The future of blockchain technology

by Alfredo Chaim
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The future of blockchain technology is bright. Distributed blockchain technology is already disrupting the way we buy and sell goods and services, but there’s more to come. Trading Bitcoin was only the beginning of a bright new future in how the world transacts and trades.

What is blockchain technology?

Blockchain is a distributed ledger in which Blocks hold batches of valid transactions. Once a block is complete, it gets added onto a chain where previous blocks exist and can be traced back in time, creating a so-called “chain” of blocks-hence the name blockchain.

What does it do?

Blockchain technology allows parties that have no pre-existing trust to share information without going through a third party. It can be used to build decentralised applications (Dapps) and cryptocurrencies.

What’s the difference between public and private blockchains?

Public blockchains: Anyone who wants to use, buy or sell cryptocurrency in a public blockchain can do so. Bitcoin is a public blockchain that is entirely open, and anyone can join it. There are also specific types of cryptocurrencies that have been developed for this type of application, such as Ethereum.

Private blockchains: These sorts of blockchains require permission from a central authority before access is granted. Examples include Ripple and Hyper ledger Fabric. In these instances, an organisation may choose to create its own “private” distributed ledger technology, which gives it complete control over all aspects of the networks.

A Gartner report predicts that blockchain will generate an annual business value exceeding $3 trillion by 2030. Here’s a summary of what you need to know about the technology today, according to TechNavio analysts.

The future of blockchain technology: why it matters

Blockchain technology underpins cryptocurrencies, such as Bitcoin and Ethereum. Hence, it allows people to secure a safe digital money transfer without a third party like a bank. But the potential of this new technology goes beyond just currencies and could transform many other areas, including government, law and even global supply chains.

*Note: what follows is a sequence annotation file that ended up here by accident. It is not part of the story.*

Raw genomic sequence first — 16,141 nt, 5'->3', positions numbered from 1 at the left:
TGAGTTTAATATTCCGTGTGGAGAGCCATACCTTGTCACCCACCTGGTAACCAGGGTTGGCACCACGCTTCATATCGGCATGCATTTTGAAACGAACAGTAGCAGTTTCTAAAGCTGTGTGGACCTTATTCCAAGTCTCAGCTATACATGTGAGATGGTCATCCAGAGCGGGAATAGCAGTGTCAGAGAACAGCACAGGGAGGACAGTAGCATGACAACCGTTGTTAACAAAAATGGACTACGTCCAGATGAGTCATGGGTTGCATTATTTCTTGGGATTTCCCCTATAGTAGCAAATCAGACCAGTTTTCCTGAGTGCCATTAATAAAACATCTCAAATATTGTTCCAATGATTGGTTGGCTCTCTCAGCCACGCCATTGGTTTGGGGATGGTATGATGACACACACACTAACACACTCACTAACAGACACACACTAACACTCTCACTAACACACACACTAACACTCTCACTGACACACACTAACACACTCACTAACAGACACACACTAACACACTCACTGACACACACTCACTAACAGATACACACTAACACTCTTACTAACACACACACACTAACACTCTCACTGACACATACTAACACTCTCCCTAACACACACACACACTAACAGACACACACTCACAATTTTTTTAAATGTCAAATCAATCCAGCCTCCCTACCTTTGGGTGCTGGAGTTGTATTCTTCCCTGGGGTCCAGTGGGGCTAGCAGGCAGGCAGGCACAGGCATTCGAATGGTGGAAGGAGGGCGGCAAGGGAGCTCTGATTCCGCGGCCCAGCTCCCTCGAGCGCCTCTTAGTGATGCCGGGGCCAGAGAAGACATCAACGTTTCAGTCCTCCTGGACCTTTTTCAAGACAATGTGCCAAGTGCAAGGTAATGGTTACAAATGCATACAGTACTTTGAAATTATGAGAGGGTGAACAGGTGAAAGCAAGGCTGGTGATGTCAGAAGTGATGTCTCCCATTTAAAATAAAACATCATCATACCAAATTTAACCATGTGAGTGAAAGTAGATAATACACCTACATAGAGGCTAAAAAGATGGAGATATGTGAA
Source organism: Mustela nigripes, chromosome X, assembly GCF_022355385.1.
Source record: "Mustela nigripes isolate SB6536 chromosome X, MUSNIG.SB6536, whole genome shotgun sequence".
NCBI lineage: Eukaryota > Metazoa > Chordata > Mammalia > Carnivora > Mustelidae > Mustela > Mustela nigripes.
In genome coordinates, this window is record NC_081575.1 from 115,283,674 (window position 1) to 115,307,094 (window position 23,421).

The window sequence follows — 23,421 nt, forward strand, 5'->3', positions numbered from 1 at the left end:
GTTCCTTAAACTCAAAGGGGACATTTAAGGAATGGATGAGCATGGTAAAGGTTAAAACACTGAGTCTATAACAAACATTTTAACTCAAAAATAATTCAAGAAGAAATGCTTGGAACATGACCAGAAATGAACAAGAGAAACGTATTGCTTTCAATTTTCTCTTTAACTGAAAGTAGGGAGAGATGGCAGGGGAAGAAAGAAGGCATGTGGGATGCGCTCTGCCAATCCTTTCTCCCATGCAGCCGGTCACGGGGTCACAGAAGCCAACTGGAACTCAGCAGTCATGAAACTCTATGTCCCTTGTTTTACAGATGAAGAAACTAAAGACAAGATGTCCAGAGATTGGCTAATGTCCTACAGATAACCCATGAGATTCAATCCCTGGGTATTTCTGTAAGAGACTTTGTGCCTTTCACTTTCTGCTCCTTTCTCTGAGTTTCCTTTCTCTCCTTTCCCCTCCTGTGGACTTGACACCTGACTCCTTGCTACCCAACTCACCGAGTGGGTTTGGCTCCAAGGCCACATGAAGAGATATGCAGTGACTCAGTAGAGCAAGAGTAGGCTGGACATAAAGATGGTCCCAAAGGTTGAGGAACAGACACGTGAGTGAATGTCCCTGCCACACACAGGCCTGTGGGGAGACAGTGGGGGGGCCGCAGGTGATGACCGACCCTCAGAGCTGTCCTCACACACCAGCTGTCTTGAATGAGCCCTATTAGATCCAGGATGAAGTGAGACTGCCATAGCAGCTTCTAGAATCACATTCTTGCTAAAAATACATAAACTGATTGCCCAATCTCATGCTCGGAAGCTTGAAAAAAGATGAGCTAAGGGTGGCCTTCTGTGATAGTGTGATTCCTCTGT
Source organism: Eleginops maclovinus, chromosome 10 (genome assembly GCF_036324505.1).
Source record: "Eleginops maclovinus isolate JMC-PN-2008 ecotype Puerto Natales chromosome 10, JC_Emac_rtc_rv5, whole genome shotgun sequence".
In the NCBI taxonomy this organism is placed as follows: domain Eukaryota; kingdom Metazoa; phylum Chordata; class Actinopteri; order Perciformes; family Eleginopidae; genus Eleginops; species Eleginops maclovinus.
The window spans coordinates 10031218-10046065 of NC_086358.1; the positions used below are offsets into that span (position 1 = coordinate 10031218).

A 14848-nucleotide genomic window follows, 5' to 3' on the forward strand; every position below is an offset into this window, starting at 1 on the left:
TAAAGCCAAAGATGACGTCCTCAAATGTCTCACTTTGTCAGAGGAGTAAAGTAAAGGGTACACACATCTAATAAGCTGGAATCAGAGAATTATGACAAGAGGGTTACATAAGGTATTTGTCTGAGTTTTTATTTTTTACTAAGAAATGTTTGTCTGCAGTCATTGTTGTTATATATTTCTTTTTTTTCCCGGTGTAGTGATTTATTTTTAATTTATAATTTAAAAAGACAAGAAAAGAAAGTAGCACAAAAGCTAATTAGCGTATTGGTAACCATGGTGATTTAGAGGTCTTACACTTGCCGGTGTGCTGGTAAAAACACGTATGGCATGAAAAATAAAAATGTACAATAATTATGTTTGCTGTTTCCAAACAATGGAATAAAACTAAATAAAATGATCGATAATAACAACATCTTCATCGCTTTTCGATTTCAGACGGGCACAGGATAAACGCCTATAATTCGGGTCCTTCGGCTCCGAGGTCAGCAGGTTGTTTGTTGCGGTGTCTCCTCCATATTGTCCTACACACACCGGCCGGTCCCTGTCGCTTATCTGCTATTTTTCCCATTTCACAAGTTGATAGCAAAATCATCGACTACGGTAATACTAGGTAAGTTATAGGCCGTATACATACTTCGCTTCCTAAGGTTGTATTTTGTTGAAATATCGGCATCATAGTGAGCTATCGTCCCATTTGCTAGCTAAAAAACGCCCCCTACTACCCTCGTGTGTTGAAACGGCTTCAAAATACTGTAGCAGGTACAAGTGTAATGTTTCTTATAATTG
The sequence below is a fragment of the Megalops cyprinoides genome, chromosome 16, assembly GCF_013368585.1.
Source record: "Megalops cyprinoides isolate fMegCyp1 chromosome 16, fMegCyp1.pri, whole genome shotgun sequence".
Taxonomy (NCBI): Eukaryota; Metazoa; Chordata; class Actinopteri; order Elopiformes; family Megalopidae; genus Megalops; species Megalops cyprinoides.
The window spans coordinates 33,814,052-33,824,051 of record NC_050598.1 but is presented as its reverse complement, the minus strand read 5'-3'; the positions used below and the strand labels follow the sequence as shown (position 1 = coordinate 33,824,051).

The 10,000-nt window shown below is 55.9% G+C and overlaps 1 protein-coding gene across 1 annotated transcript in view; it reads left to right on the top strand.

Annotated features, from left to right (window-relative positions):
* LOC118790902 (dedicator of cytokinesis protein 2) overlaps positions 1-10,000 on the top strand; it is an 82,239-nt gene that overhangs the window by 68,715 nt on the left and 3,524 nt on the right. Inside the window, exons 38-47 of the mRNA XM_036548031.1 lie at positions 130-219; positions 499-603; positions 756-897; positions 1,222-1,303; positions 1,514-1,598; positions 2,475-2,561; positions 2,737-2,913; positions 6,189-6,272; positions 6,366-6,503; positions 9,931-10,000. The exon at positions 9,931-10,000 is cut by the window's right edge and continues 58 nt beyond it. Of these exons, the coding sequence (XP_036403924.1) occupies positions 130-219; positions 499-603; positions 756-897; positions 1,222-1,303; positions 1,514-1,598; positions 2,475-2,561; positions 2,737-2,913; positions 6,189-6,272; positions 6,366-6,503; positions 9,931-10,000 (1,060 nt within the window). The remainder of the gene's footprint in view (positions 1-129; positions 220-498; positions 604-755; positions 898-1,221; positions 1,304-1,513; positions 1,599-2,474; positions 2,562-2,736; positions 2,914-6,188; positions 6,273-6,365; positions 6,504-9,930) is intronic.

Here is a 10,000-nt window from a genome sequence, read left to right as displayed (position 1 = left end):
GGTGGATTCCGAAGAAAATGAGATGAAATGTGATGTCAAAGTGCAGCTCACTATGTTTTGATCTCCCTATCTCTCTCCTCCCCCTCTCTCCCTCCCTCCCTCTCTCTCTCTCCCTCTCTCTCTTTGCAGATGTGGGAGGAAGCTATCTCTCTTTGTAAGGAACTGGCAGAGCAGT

But while some experts predict that widespread use of blockchain will happen within years or even months, others believe we won’t see mass adoption until the next decade.

Blockchain technology enables a shared ledger that records transactions between parties, requiring no intermediary party to approve or verify those transactions. It allows even trade newbies to trade directly for goods and services, from financial exchanges to insurance premiums and new kinds of markets. It also increases transparency because all the parties involved can see the transaction data on the ledger. In addition, it offers increased security because there is little risk that information will be hacked since details are not held in anyone’s central location.

The future of blockchain technology: the challenges

Like the internet, blockchain has both supporters and critics who question whether businesses should adopt this technology. However, blockchain technology is still changing. There are concerns about scalability, standardisation and cost, and many argue that it needs to overcome some critical challenges before mass adoption occurs.

What does this mean for business leaders? While the potential of blockchain is clear, there’s a lot of debate about how we’ll get there and what it will ultimately look like. It could be an evolutionary process with incremental changes or something more disruptive where current processes or entire industry sectors disappear entirely. Either way, companies need to consider now embracing these transformative technologies, so they don’t get left behind.

The first use case for blockchain occurred when Bitcoin invented the cryptocurrency. Since then, this innovative technology has found many more uses. Though it’s still early days, major industries are already looking closely at leveraging the benefits of blockchain.

Anyone can join: Blockchain networks do not require any permission or central authority to join. It allows the participants of a blockchain network to control their transactions without any third-party interference.

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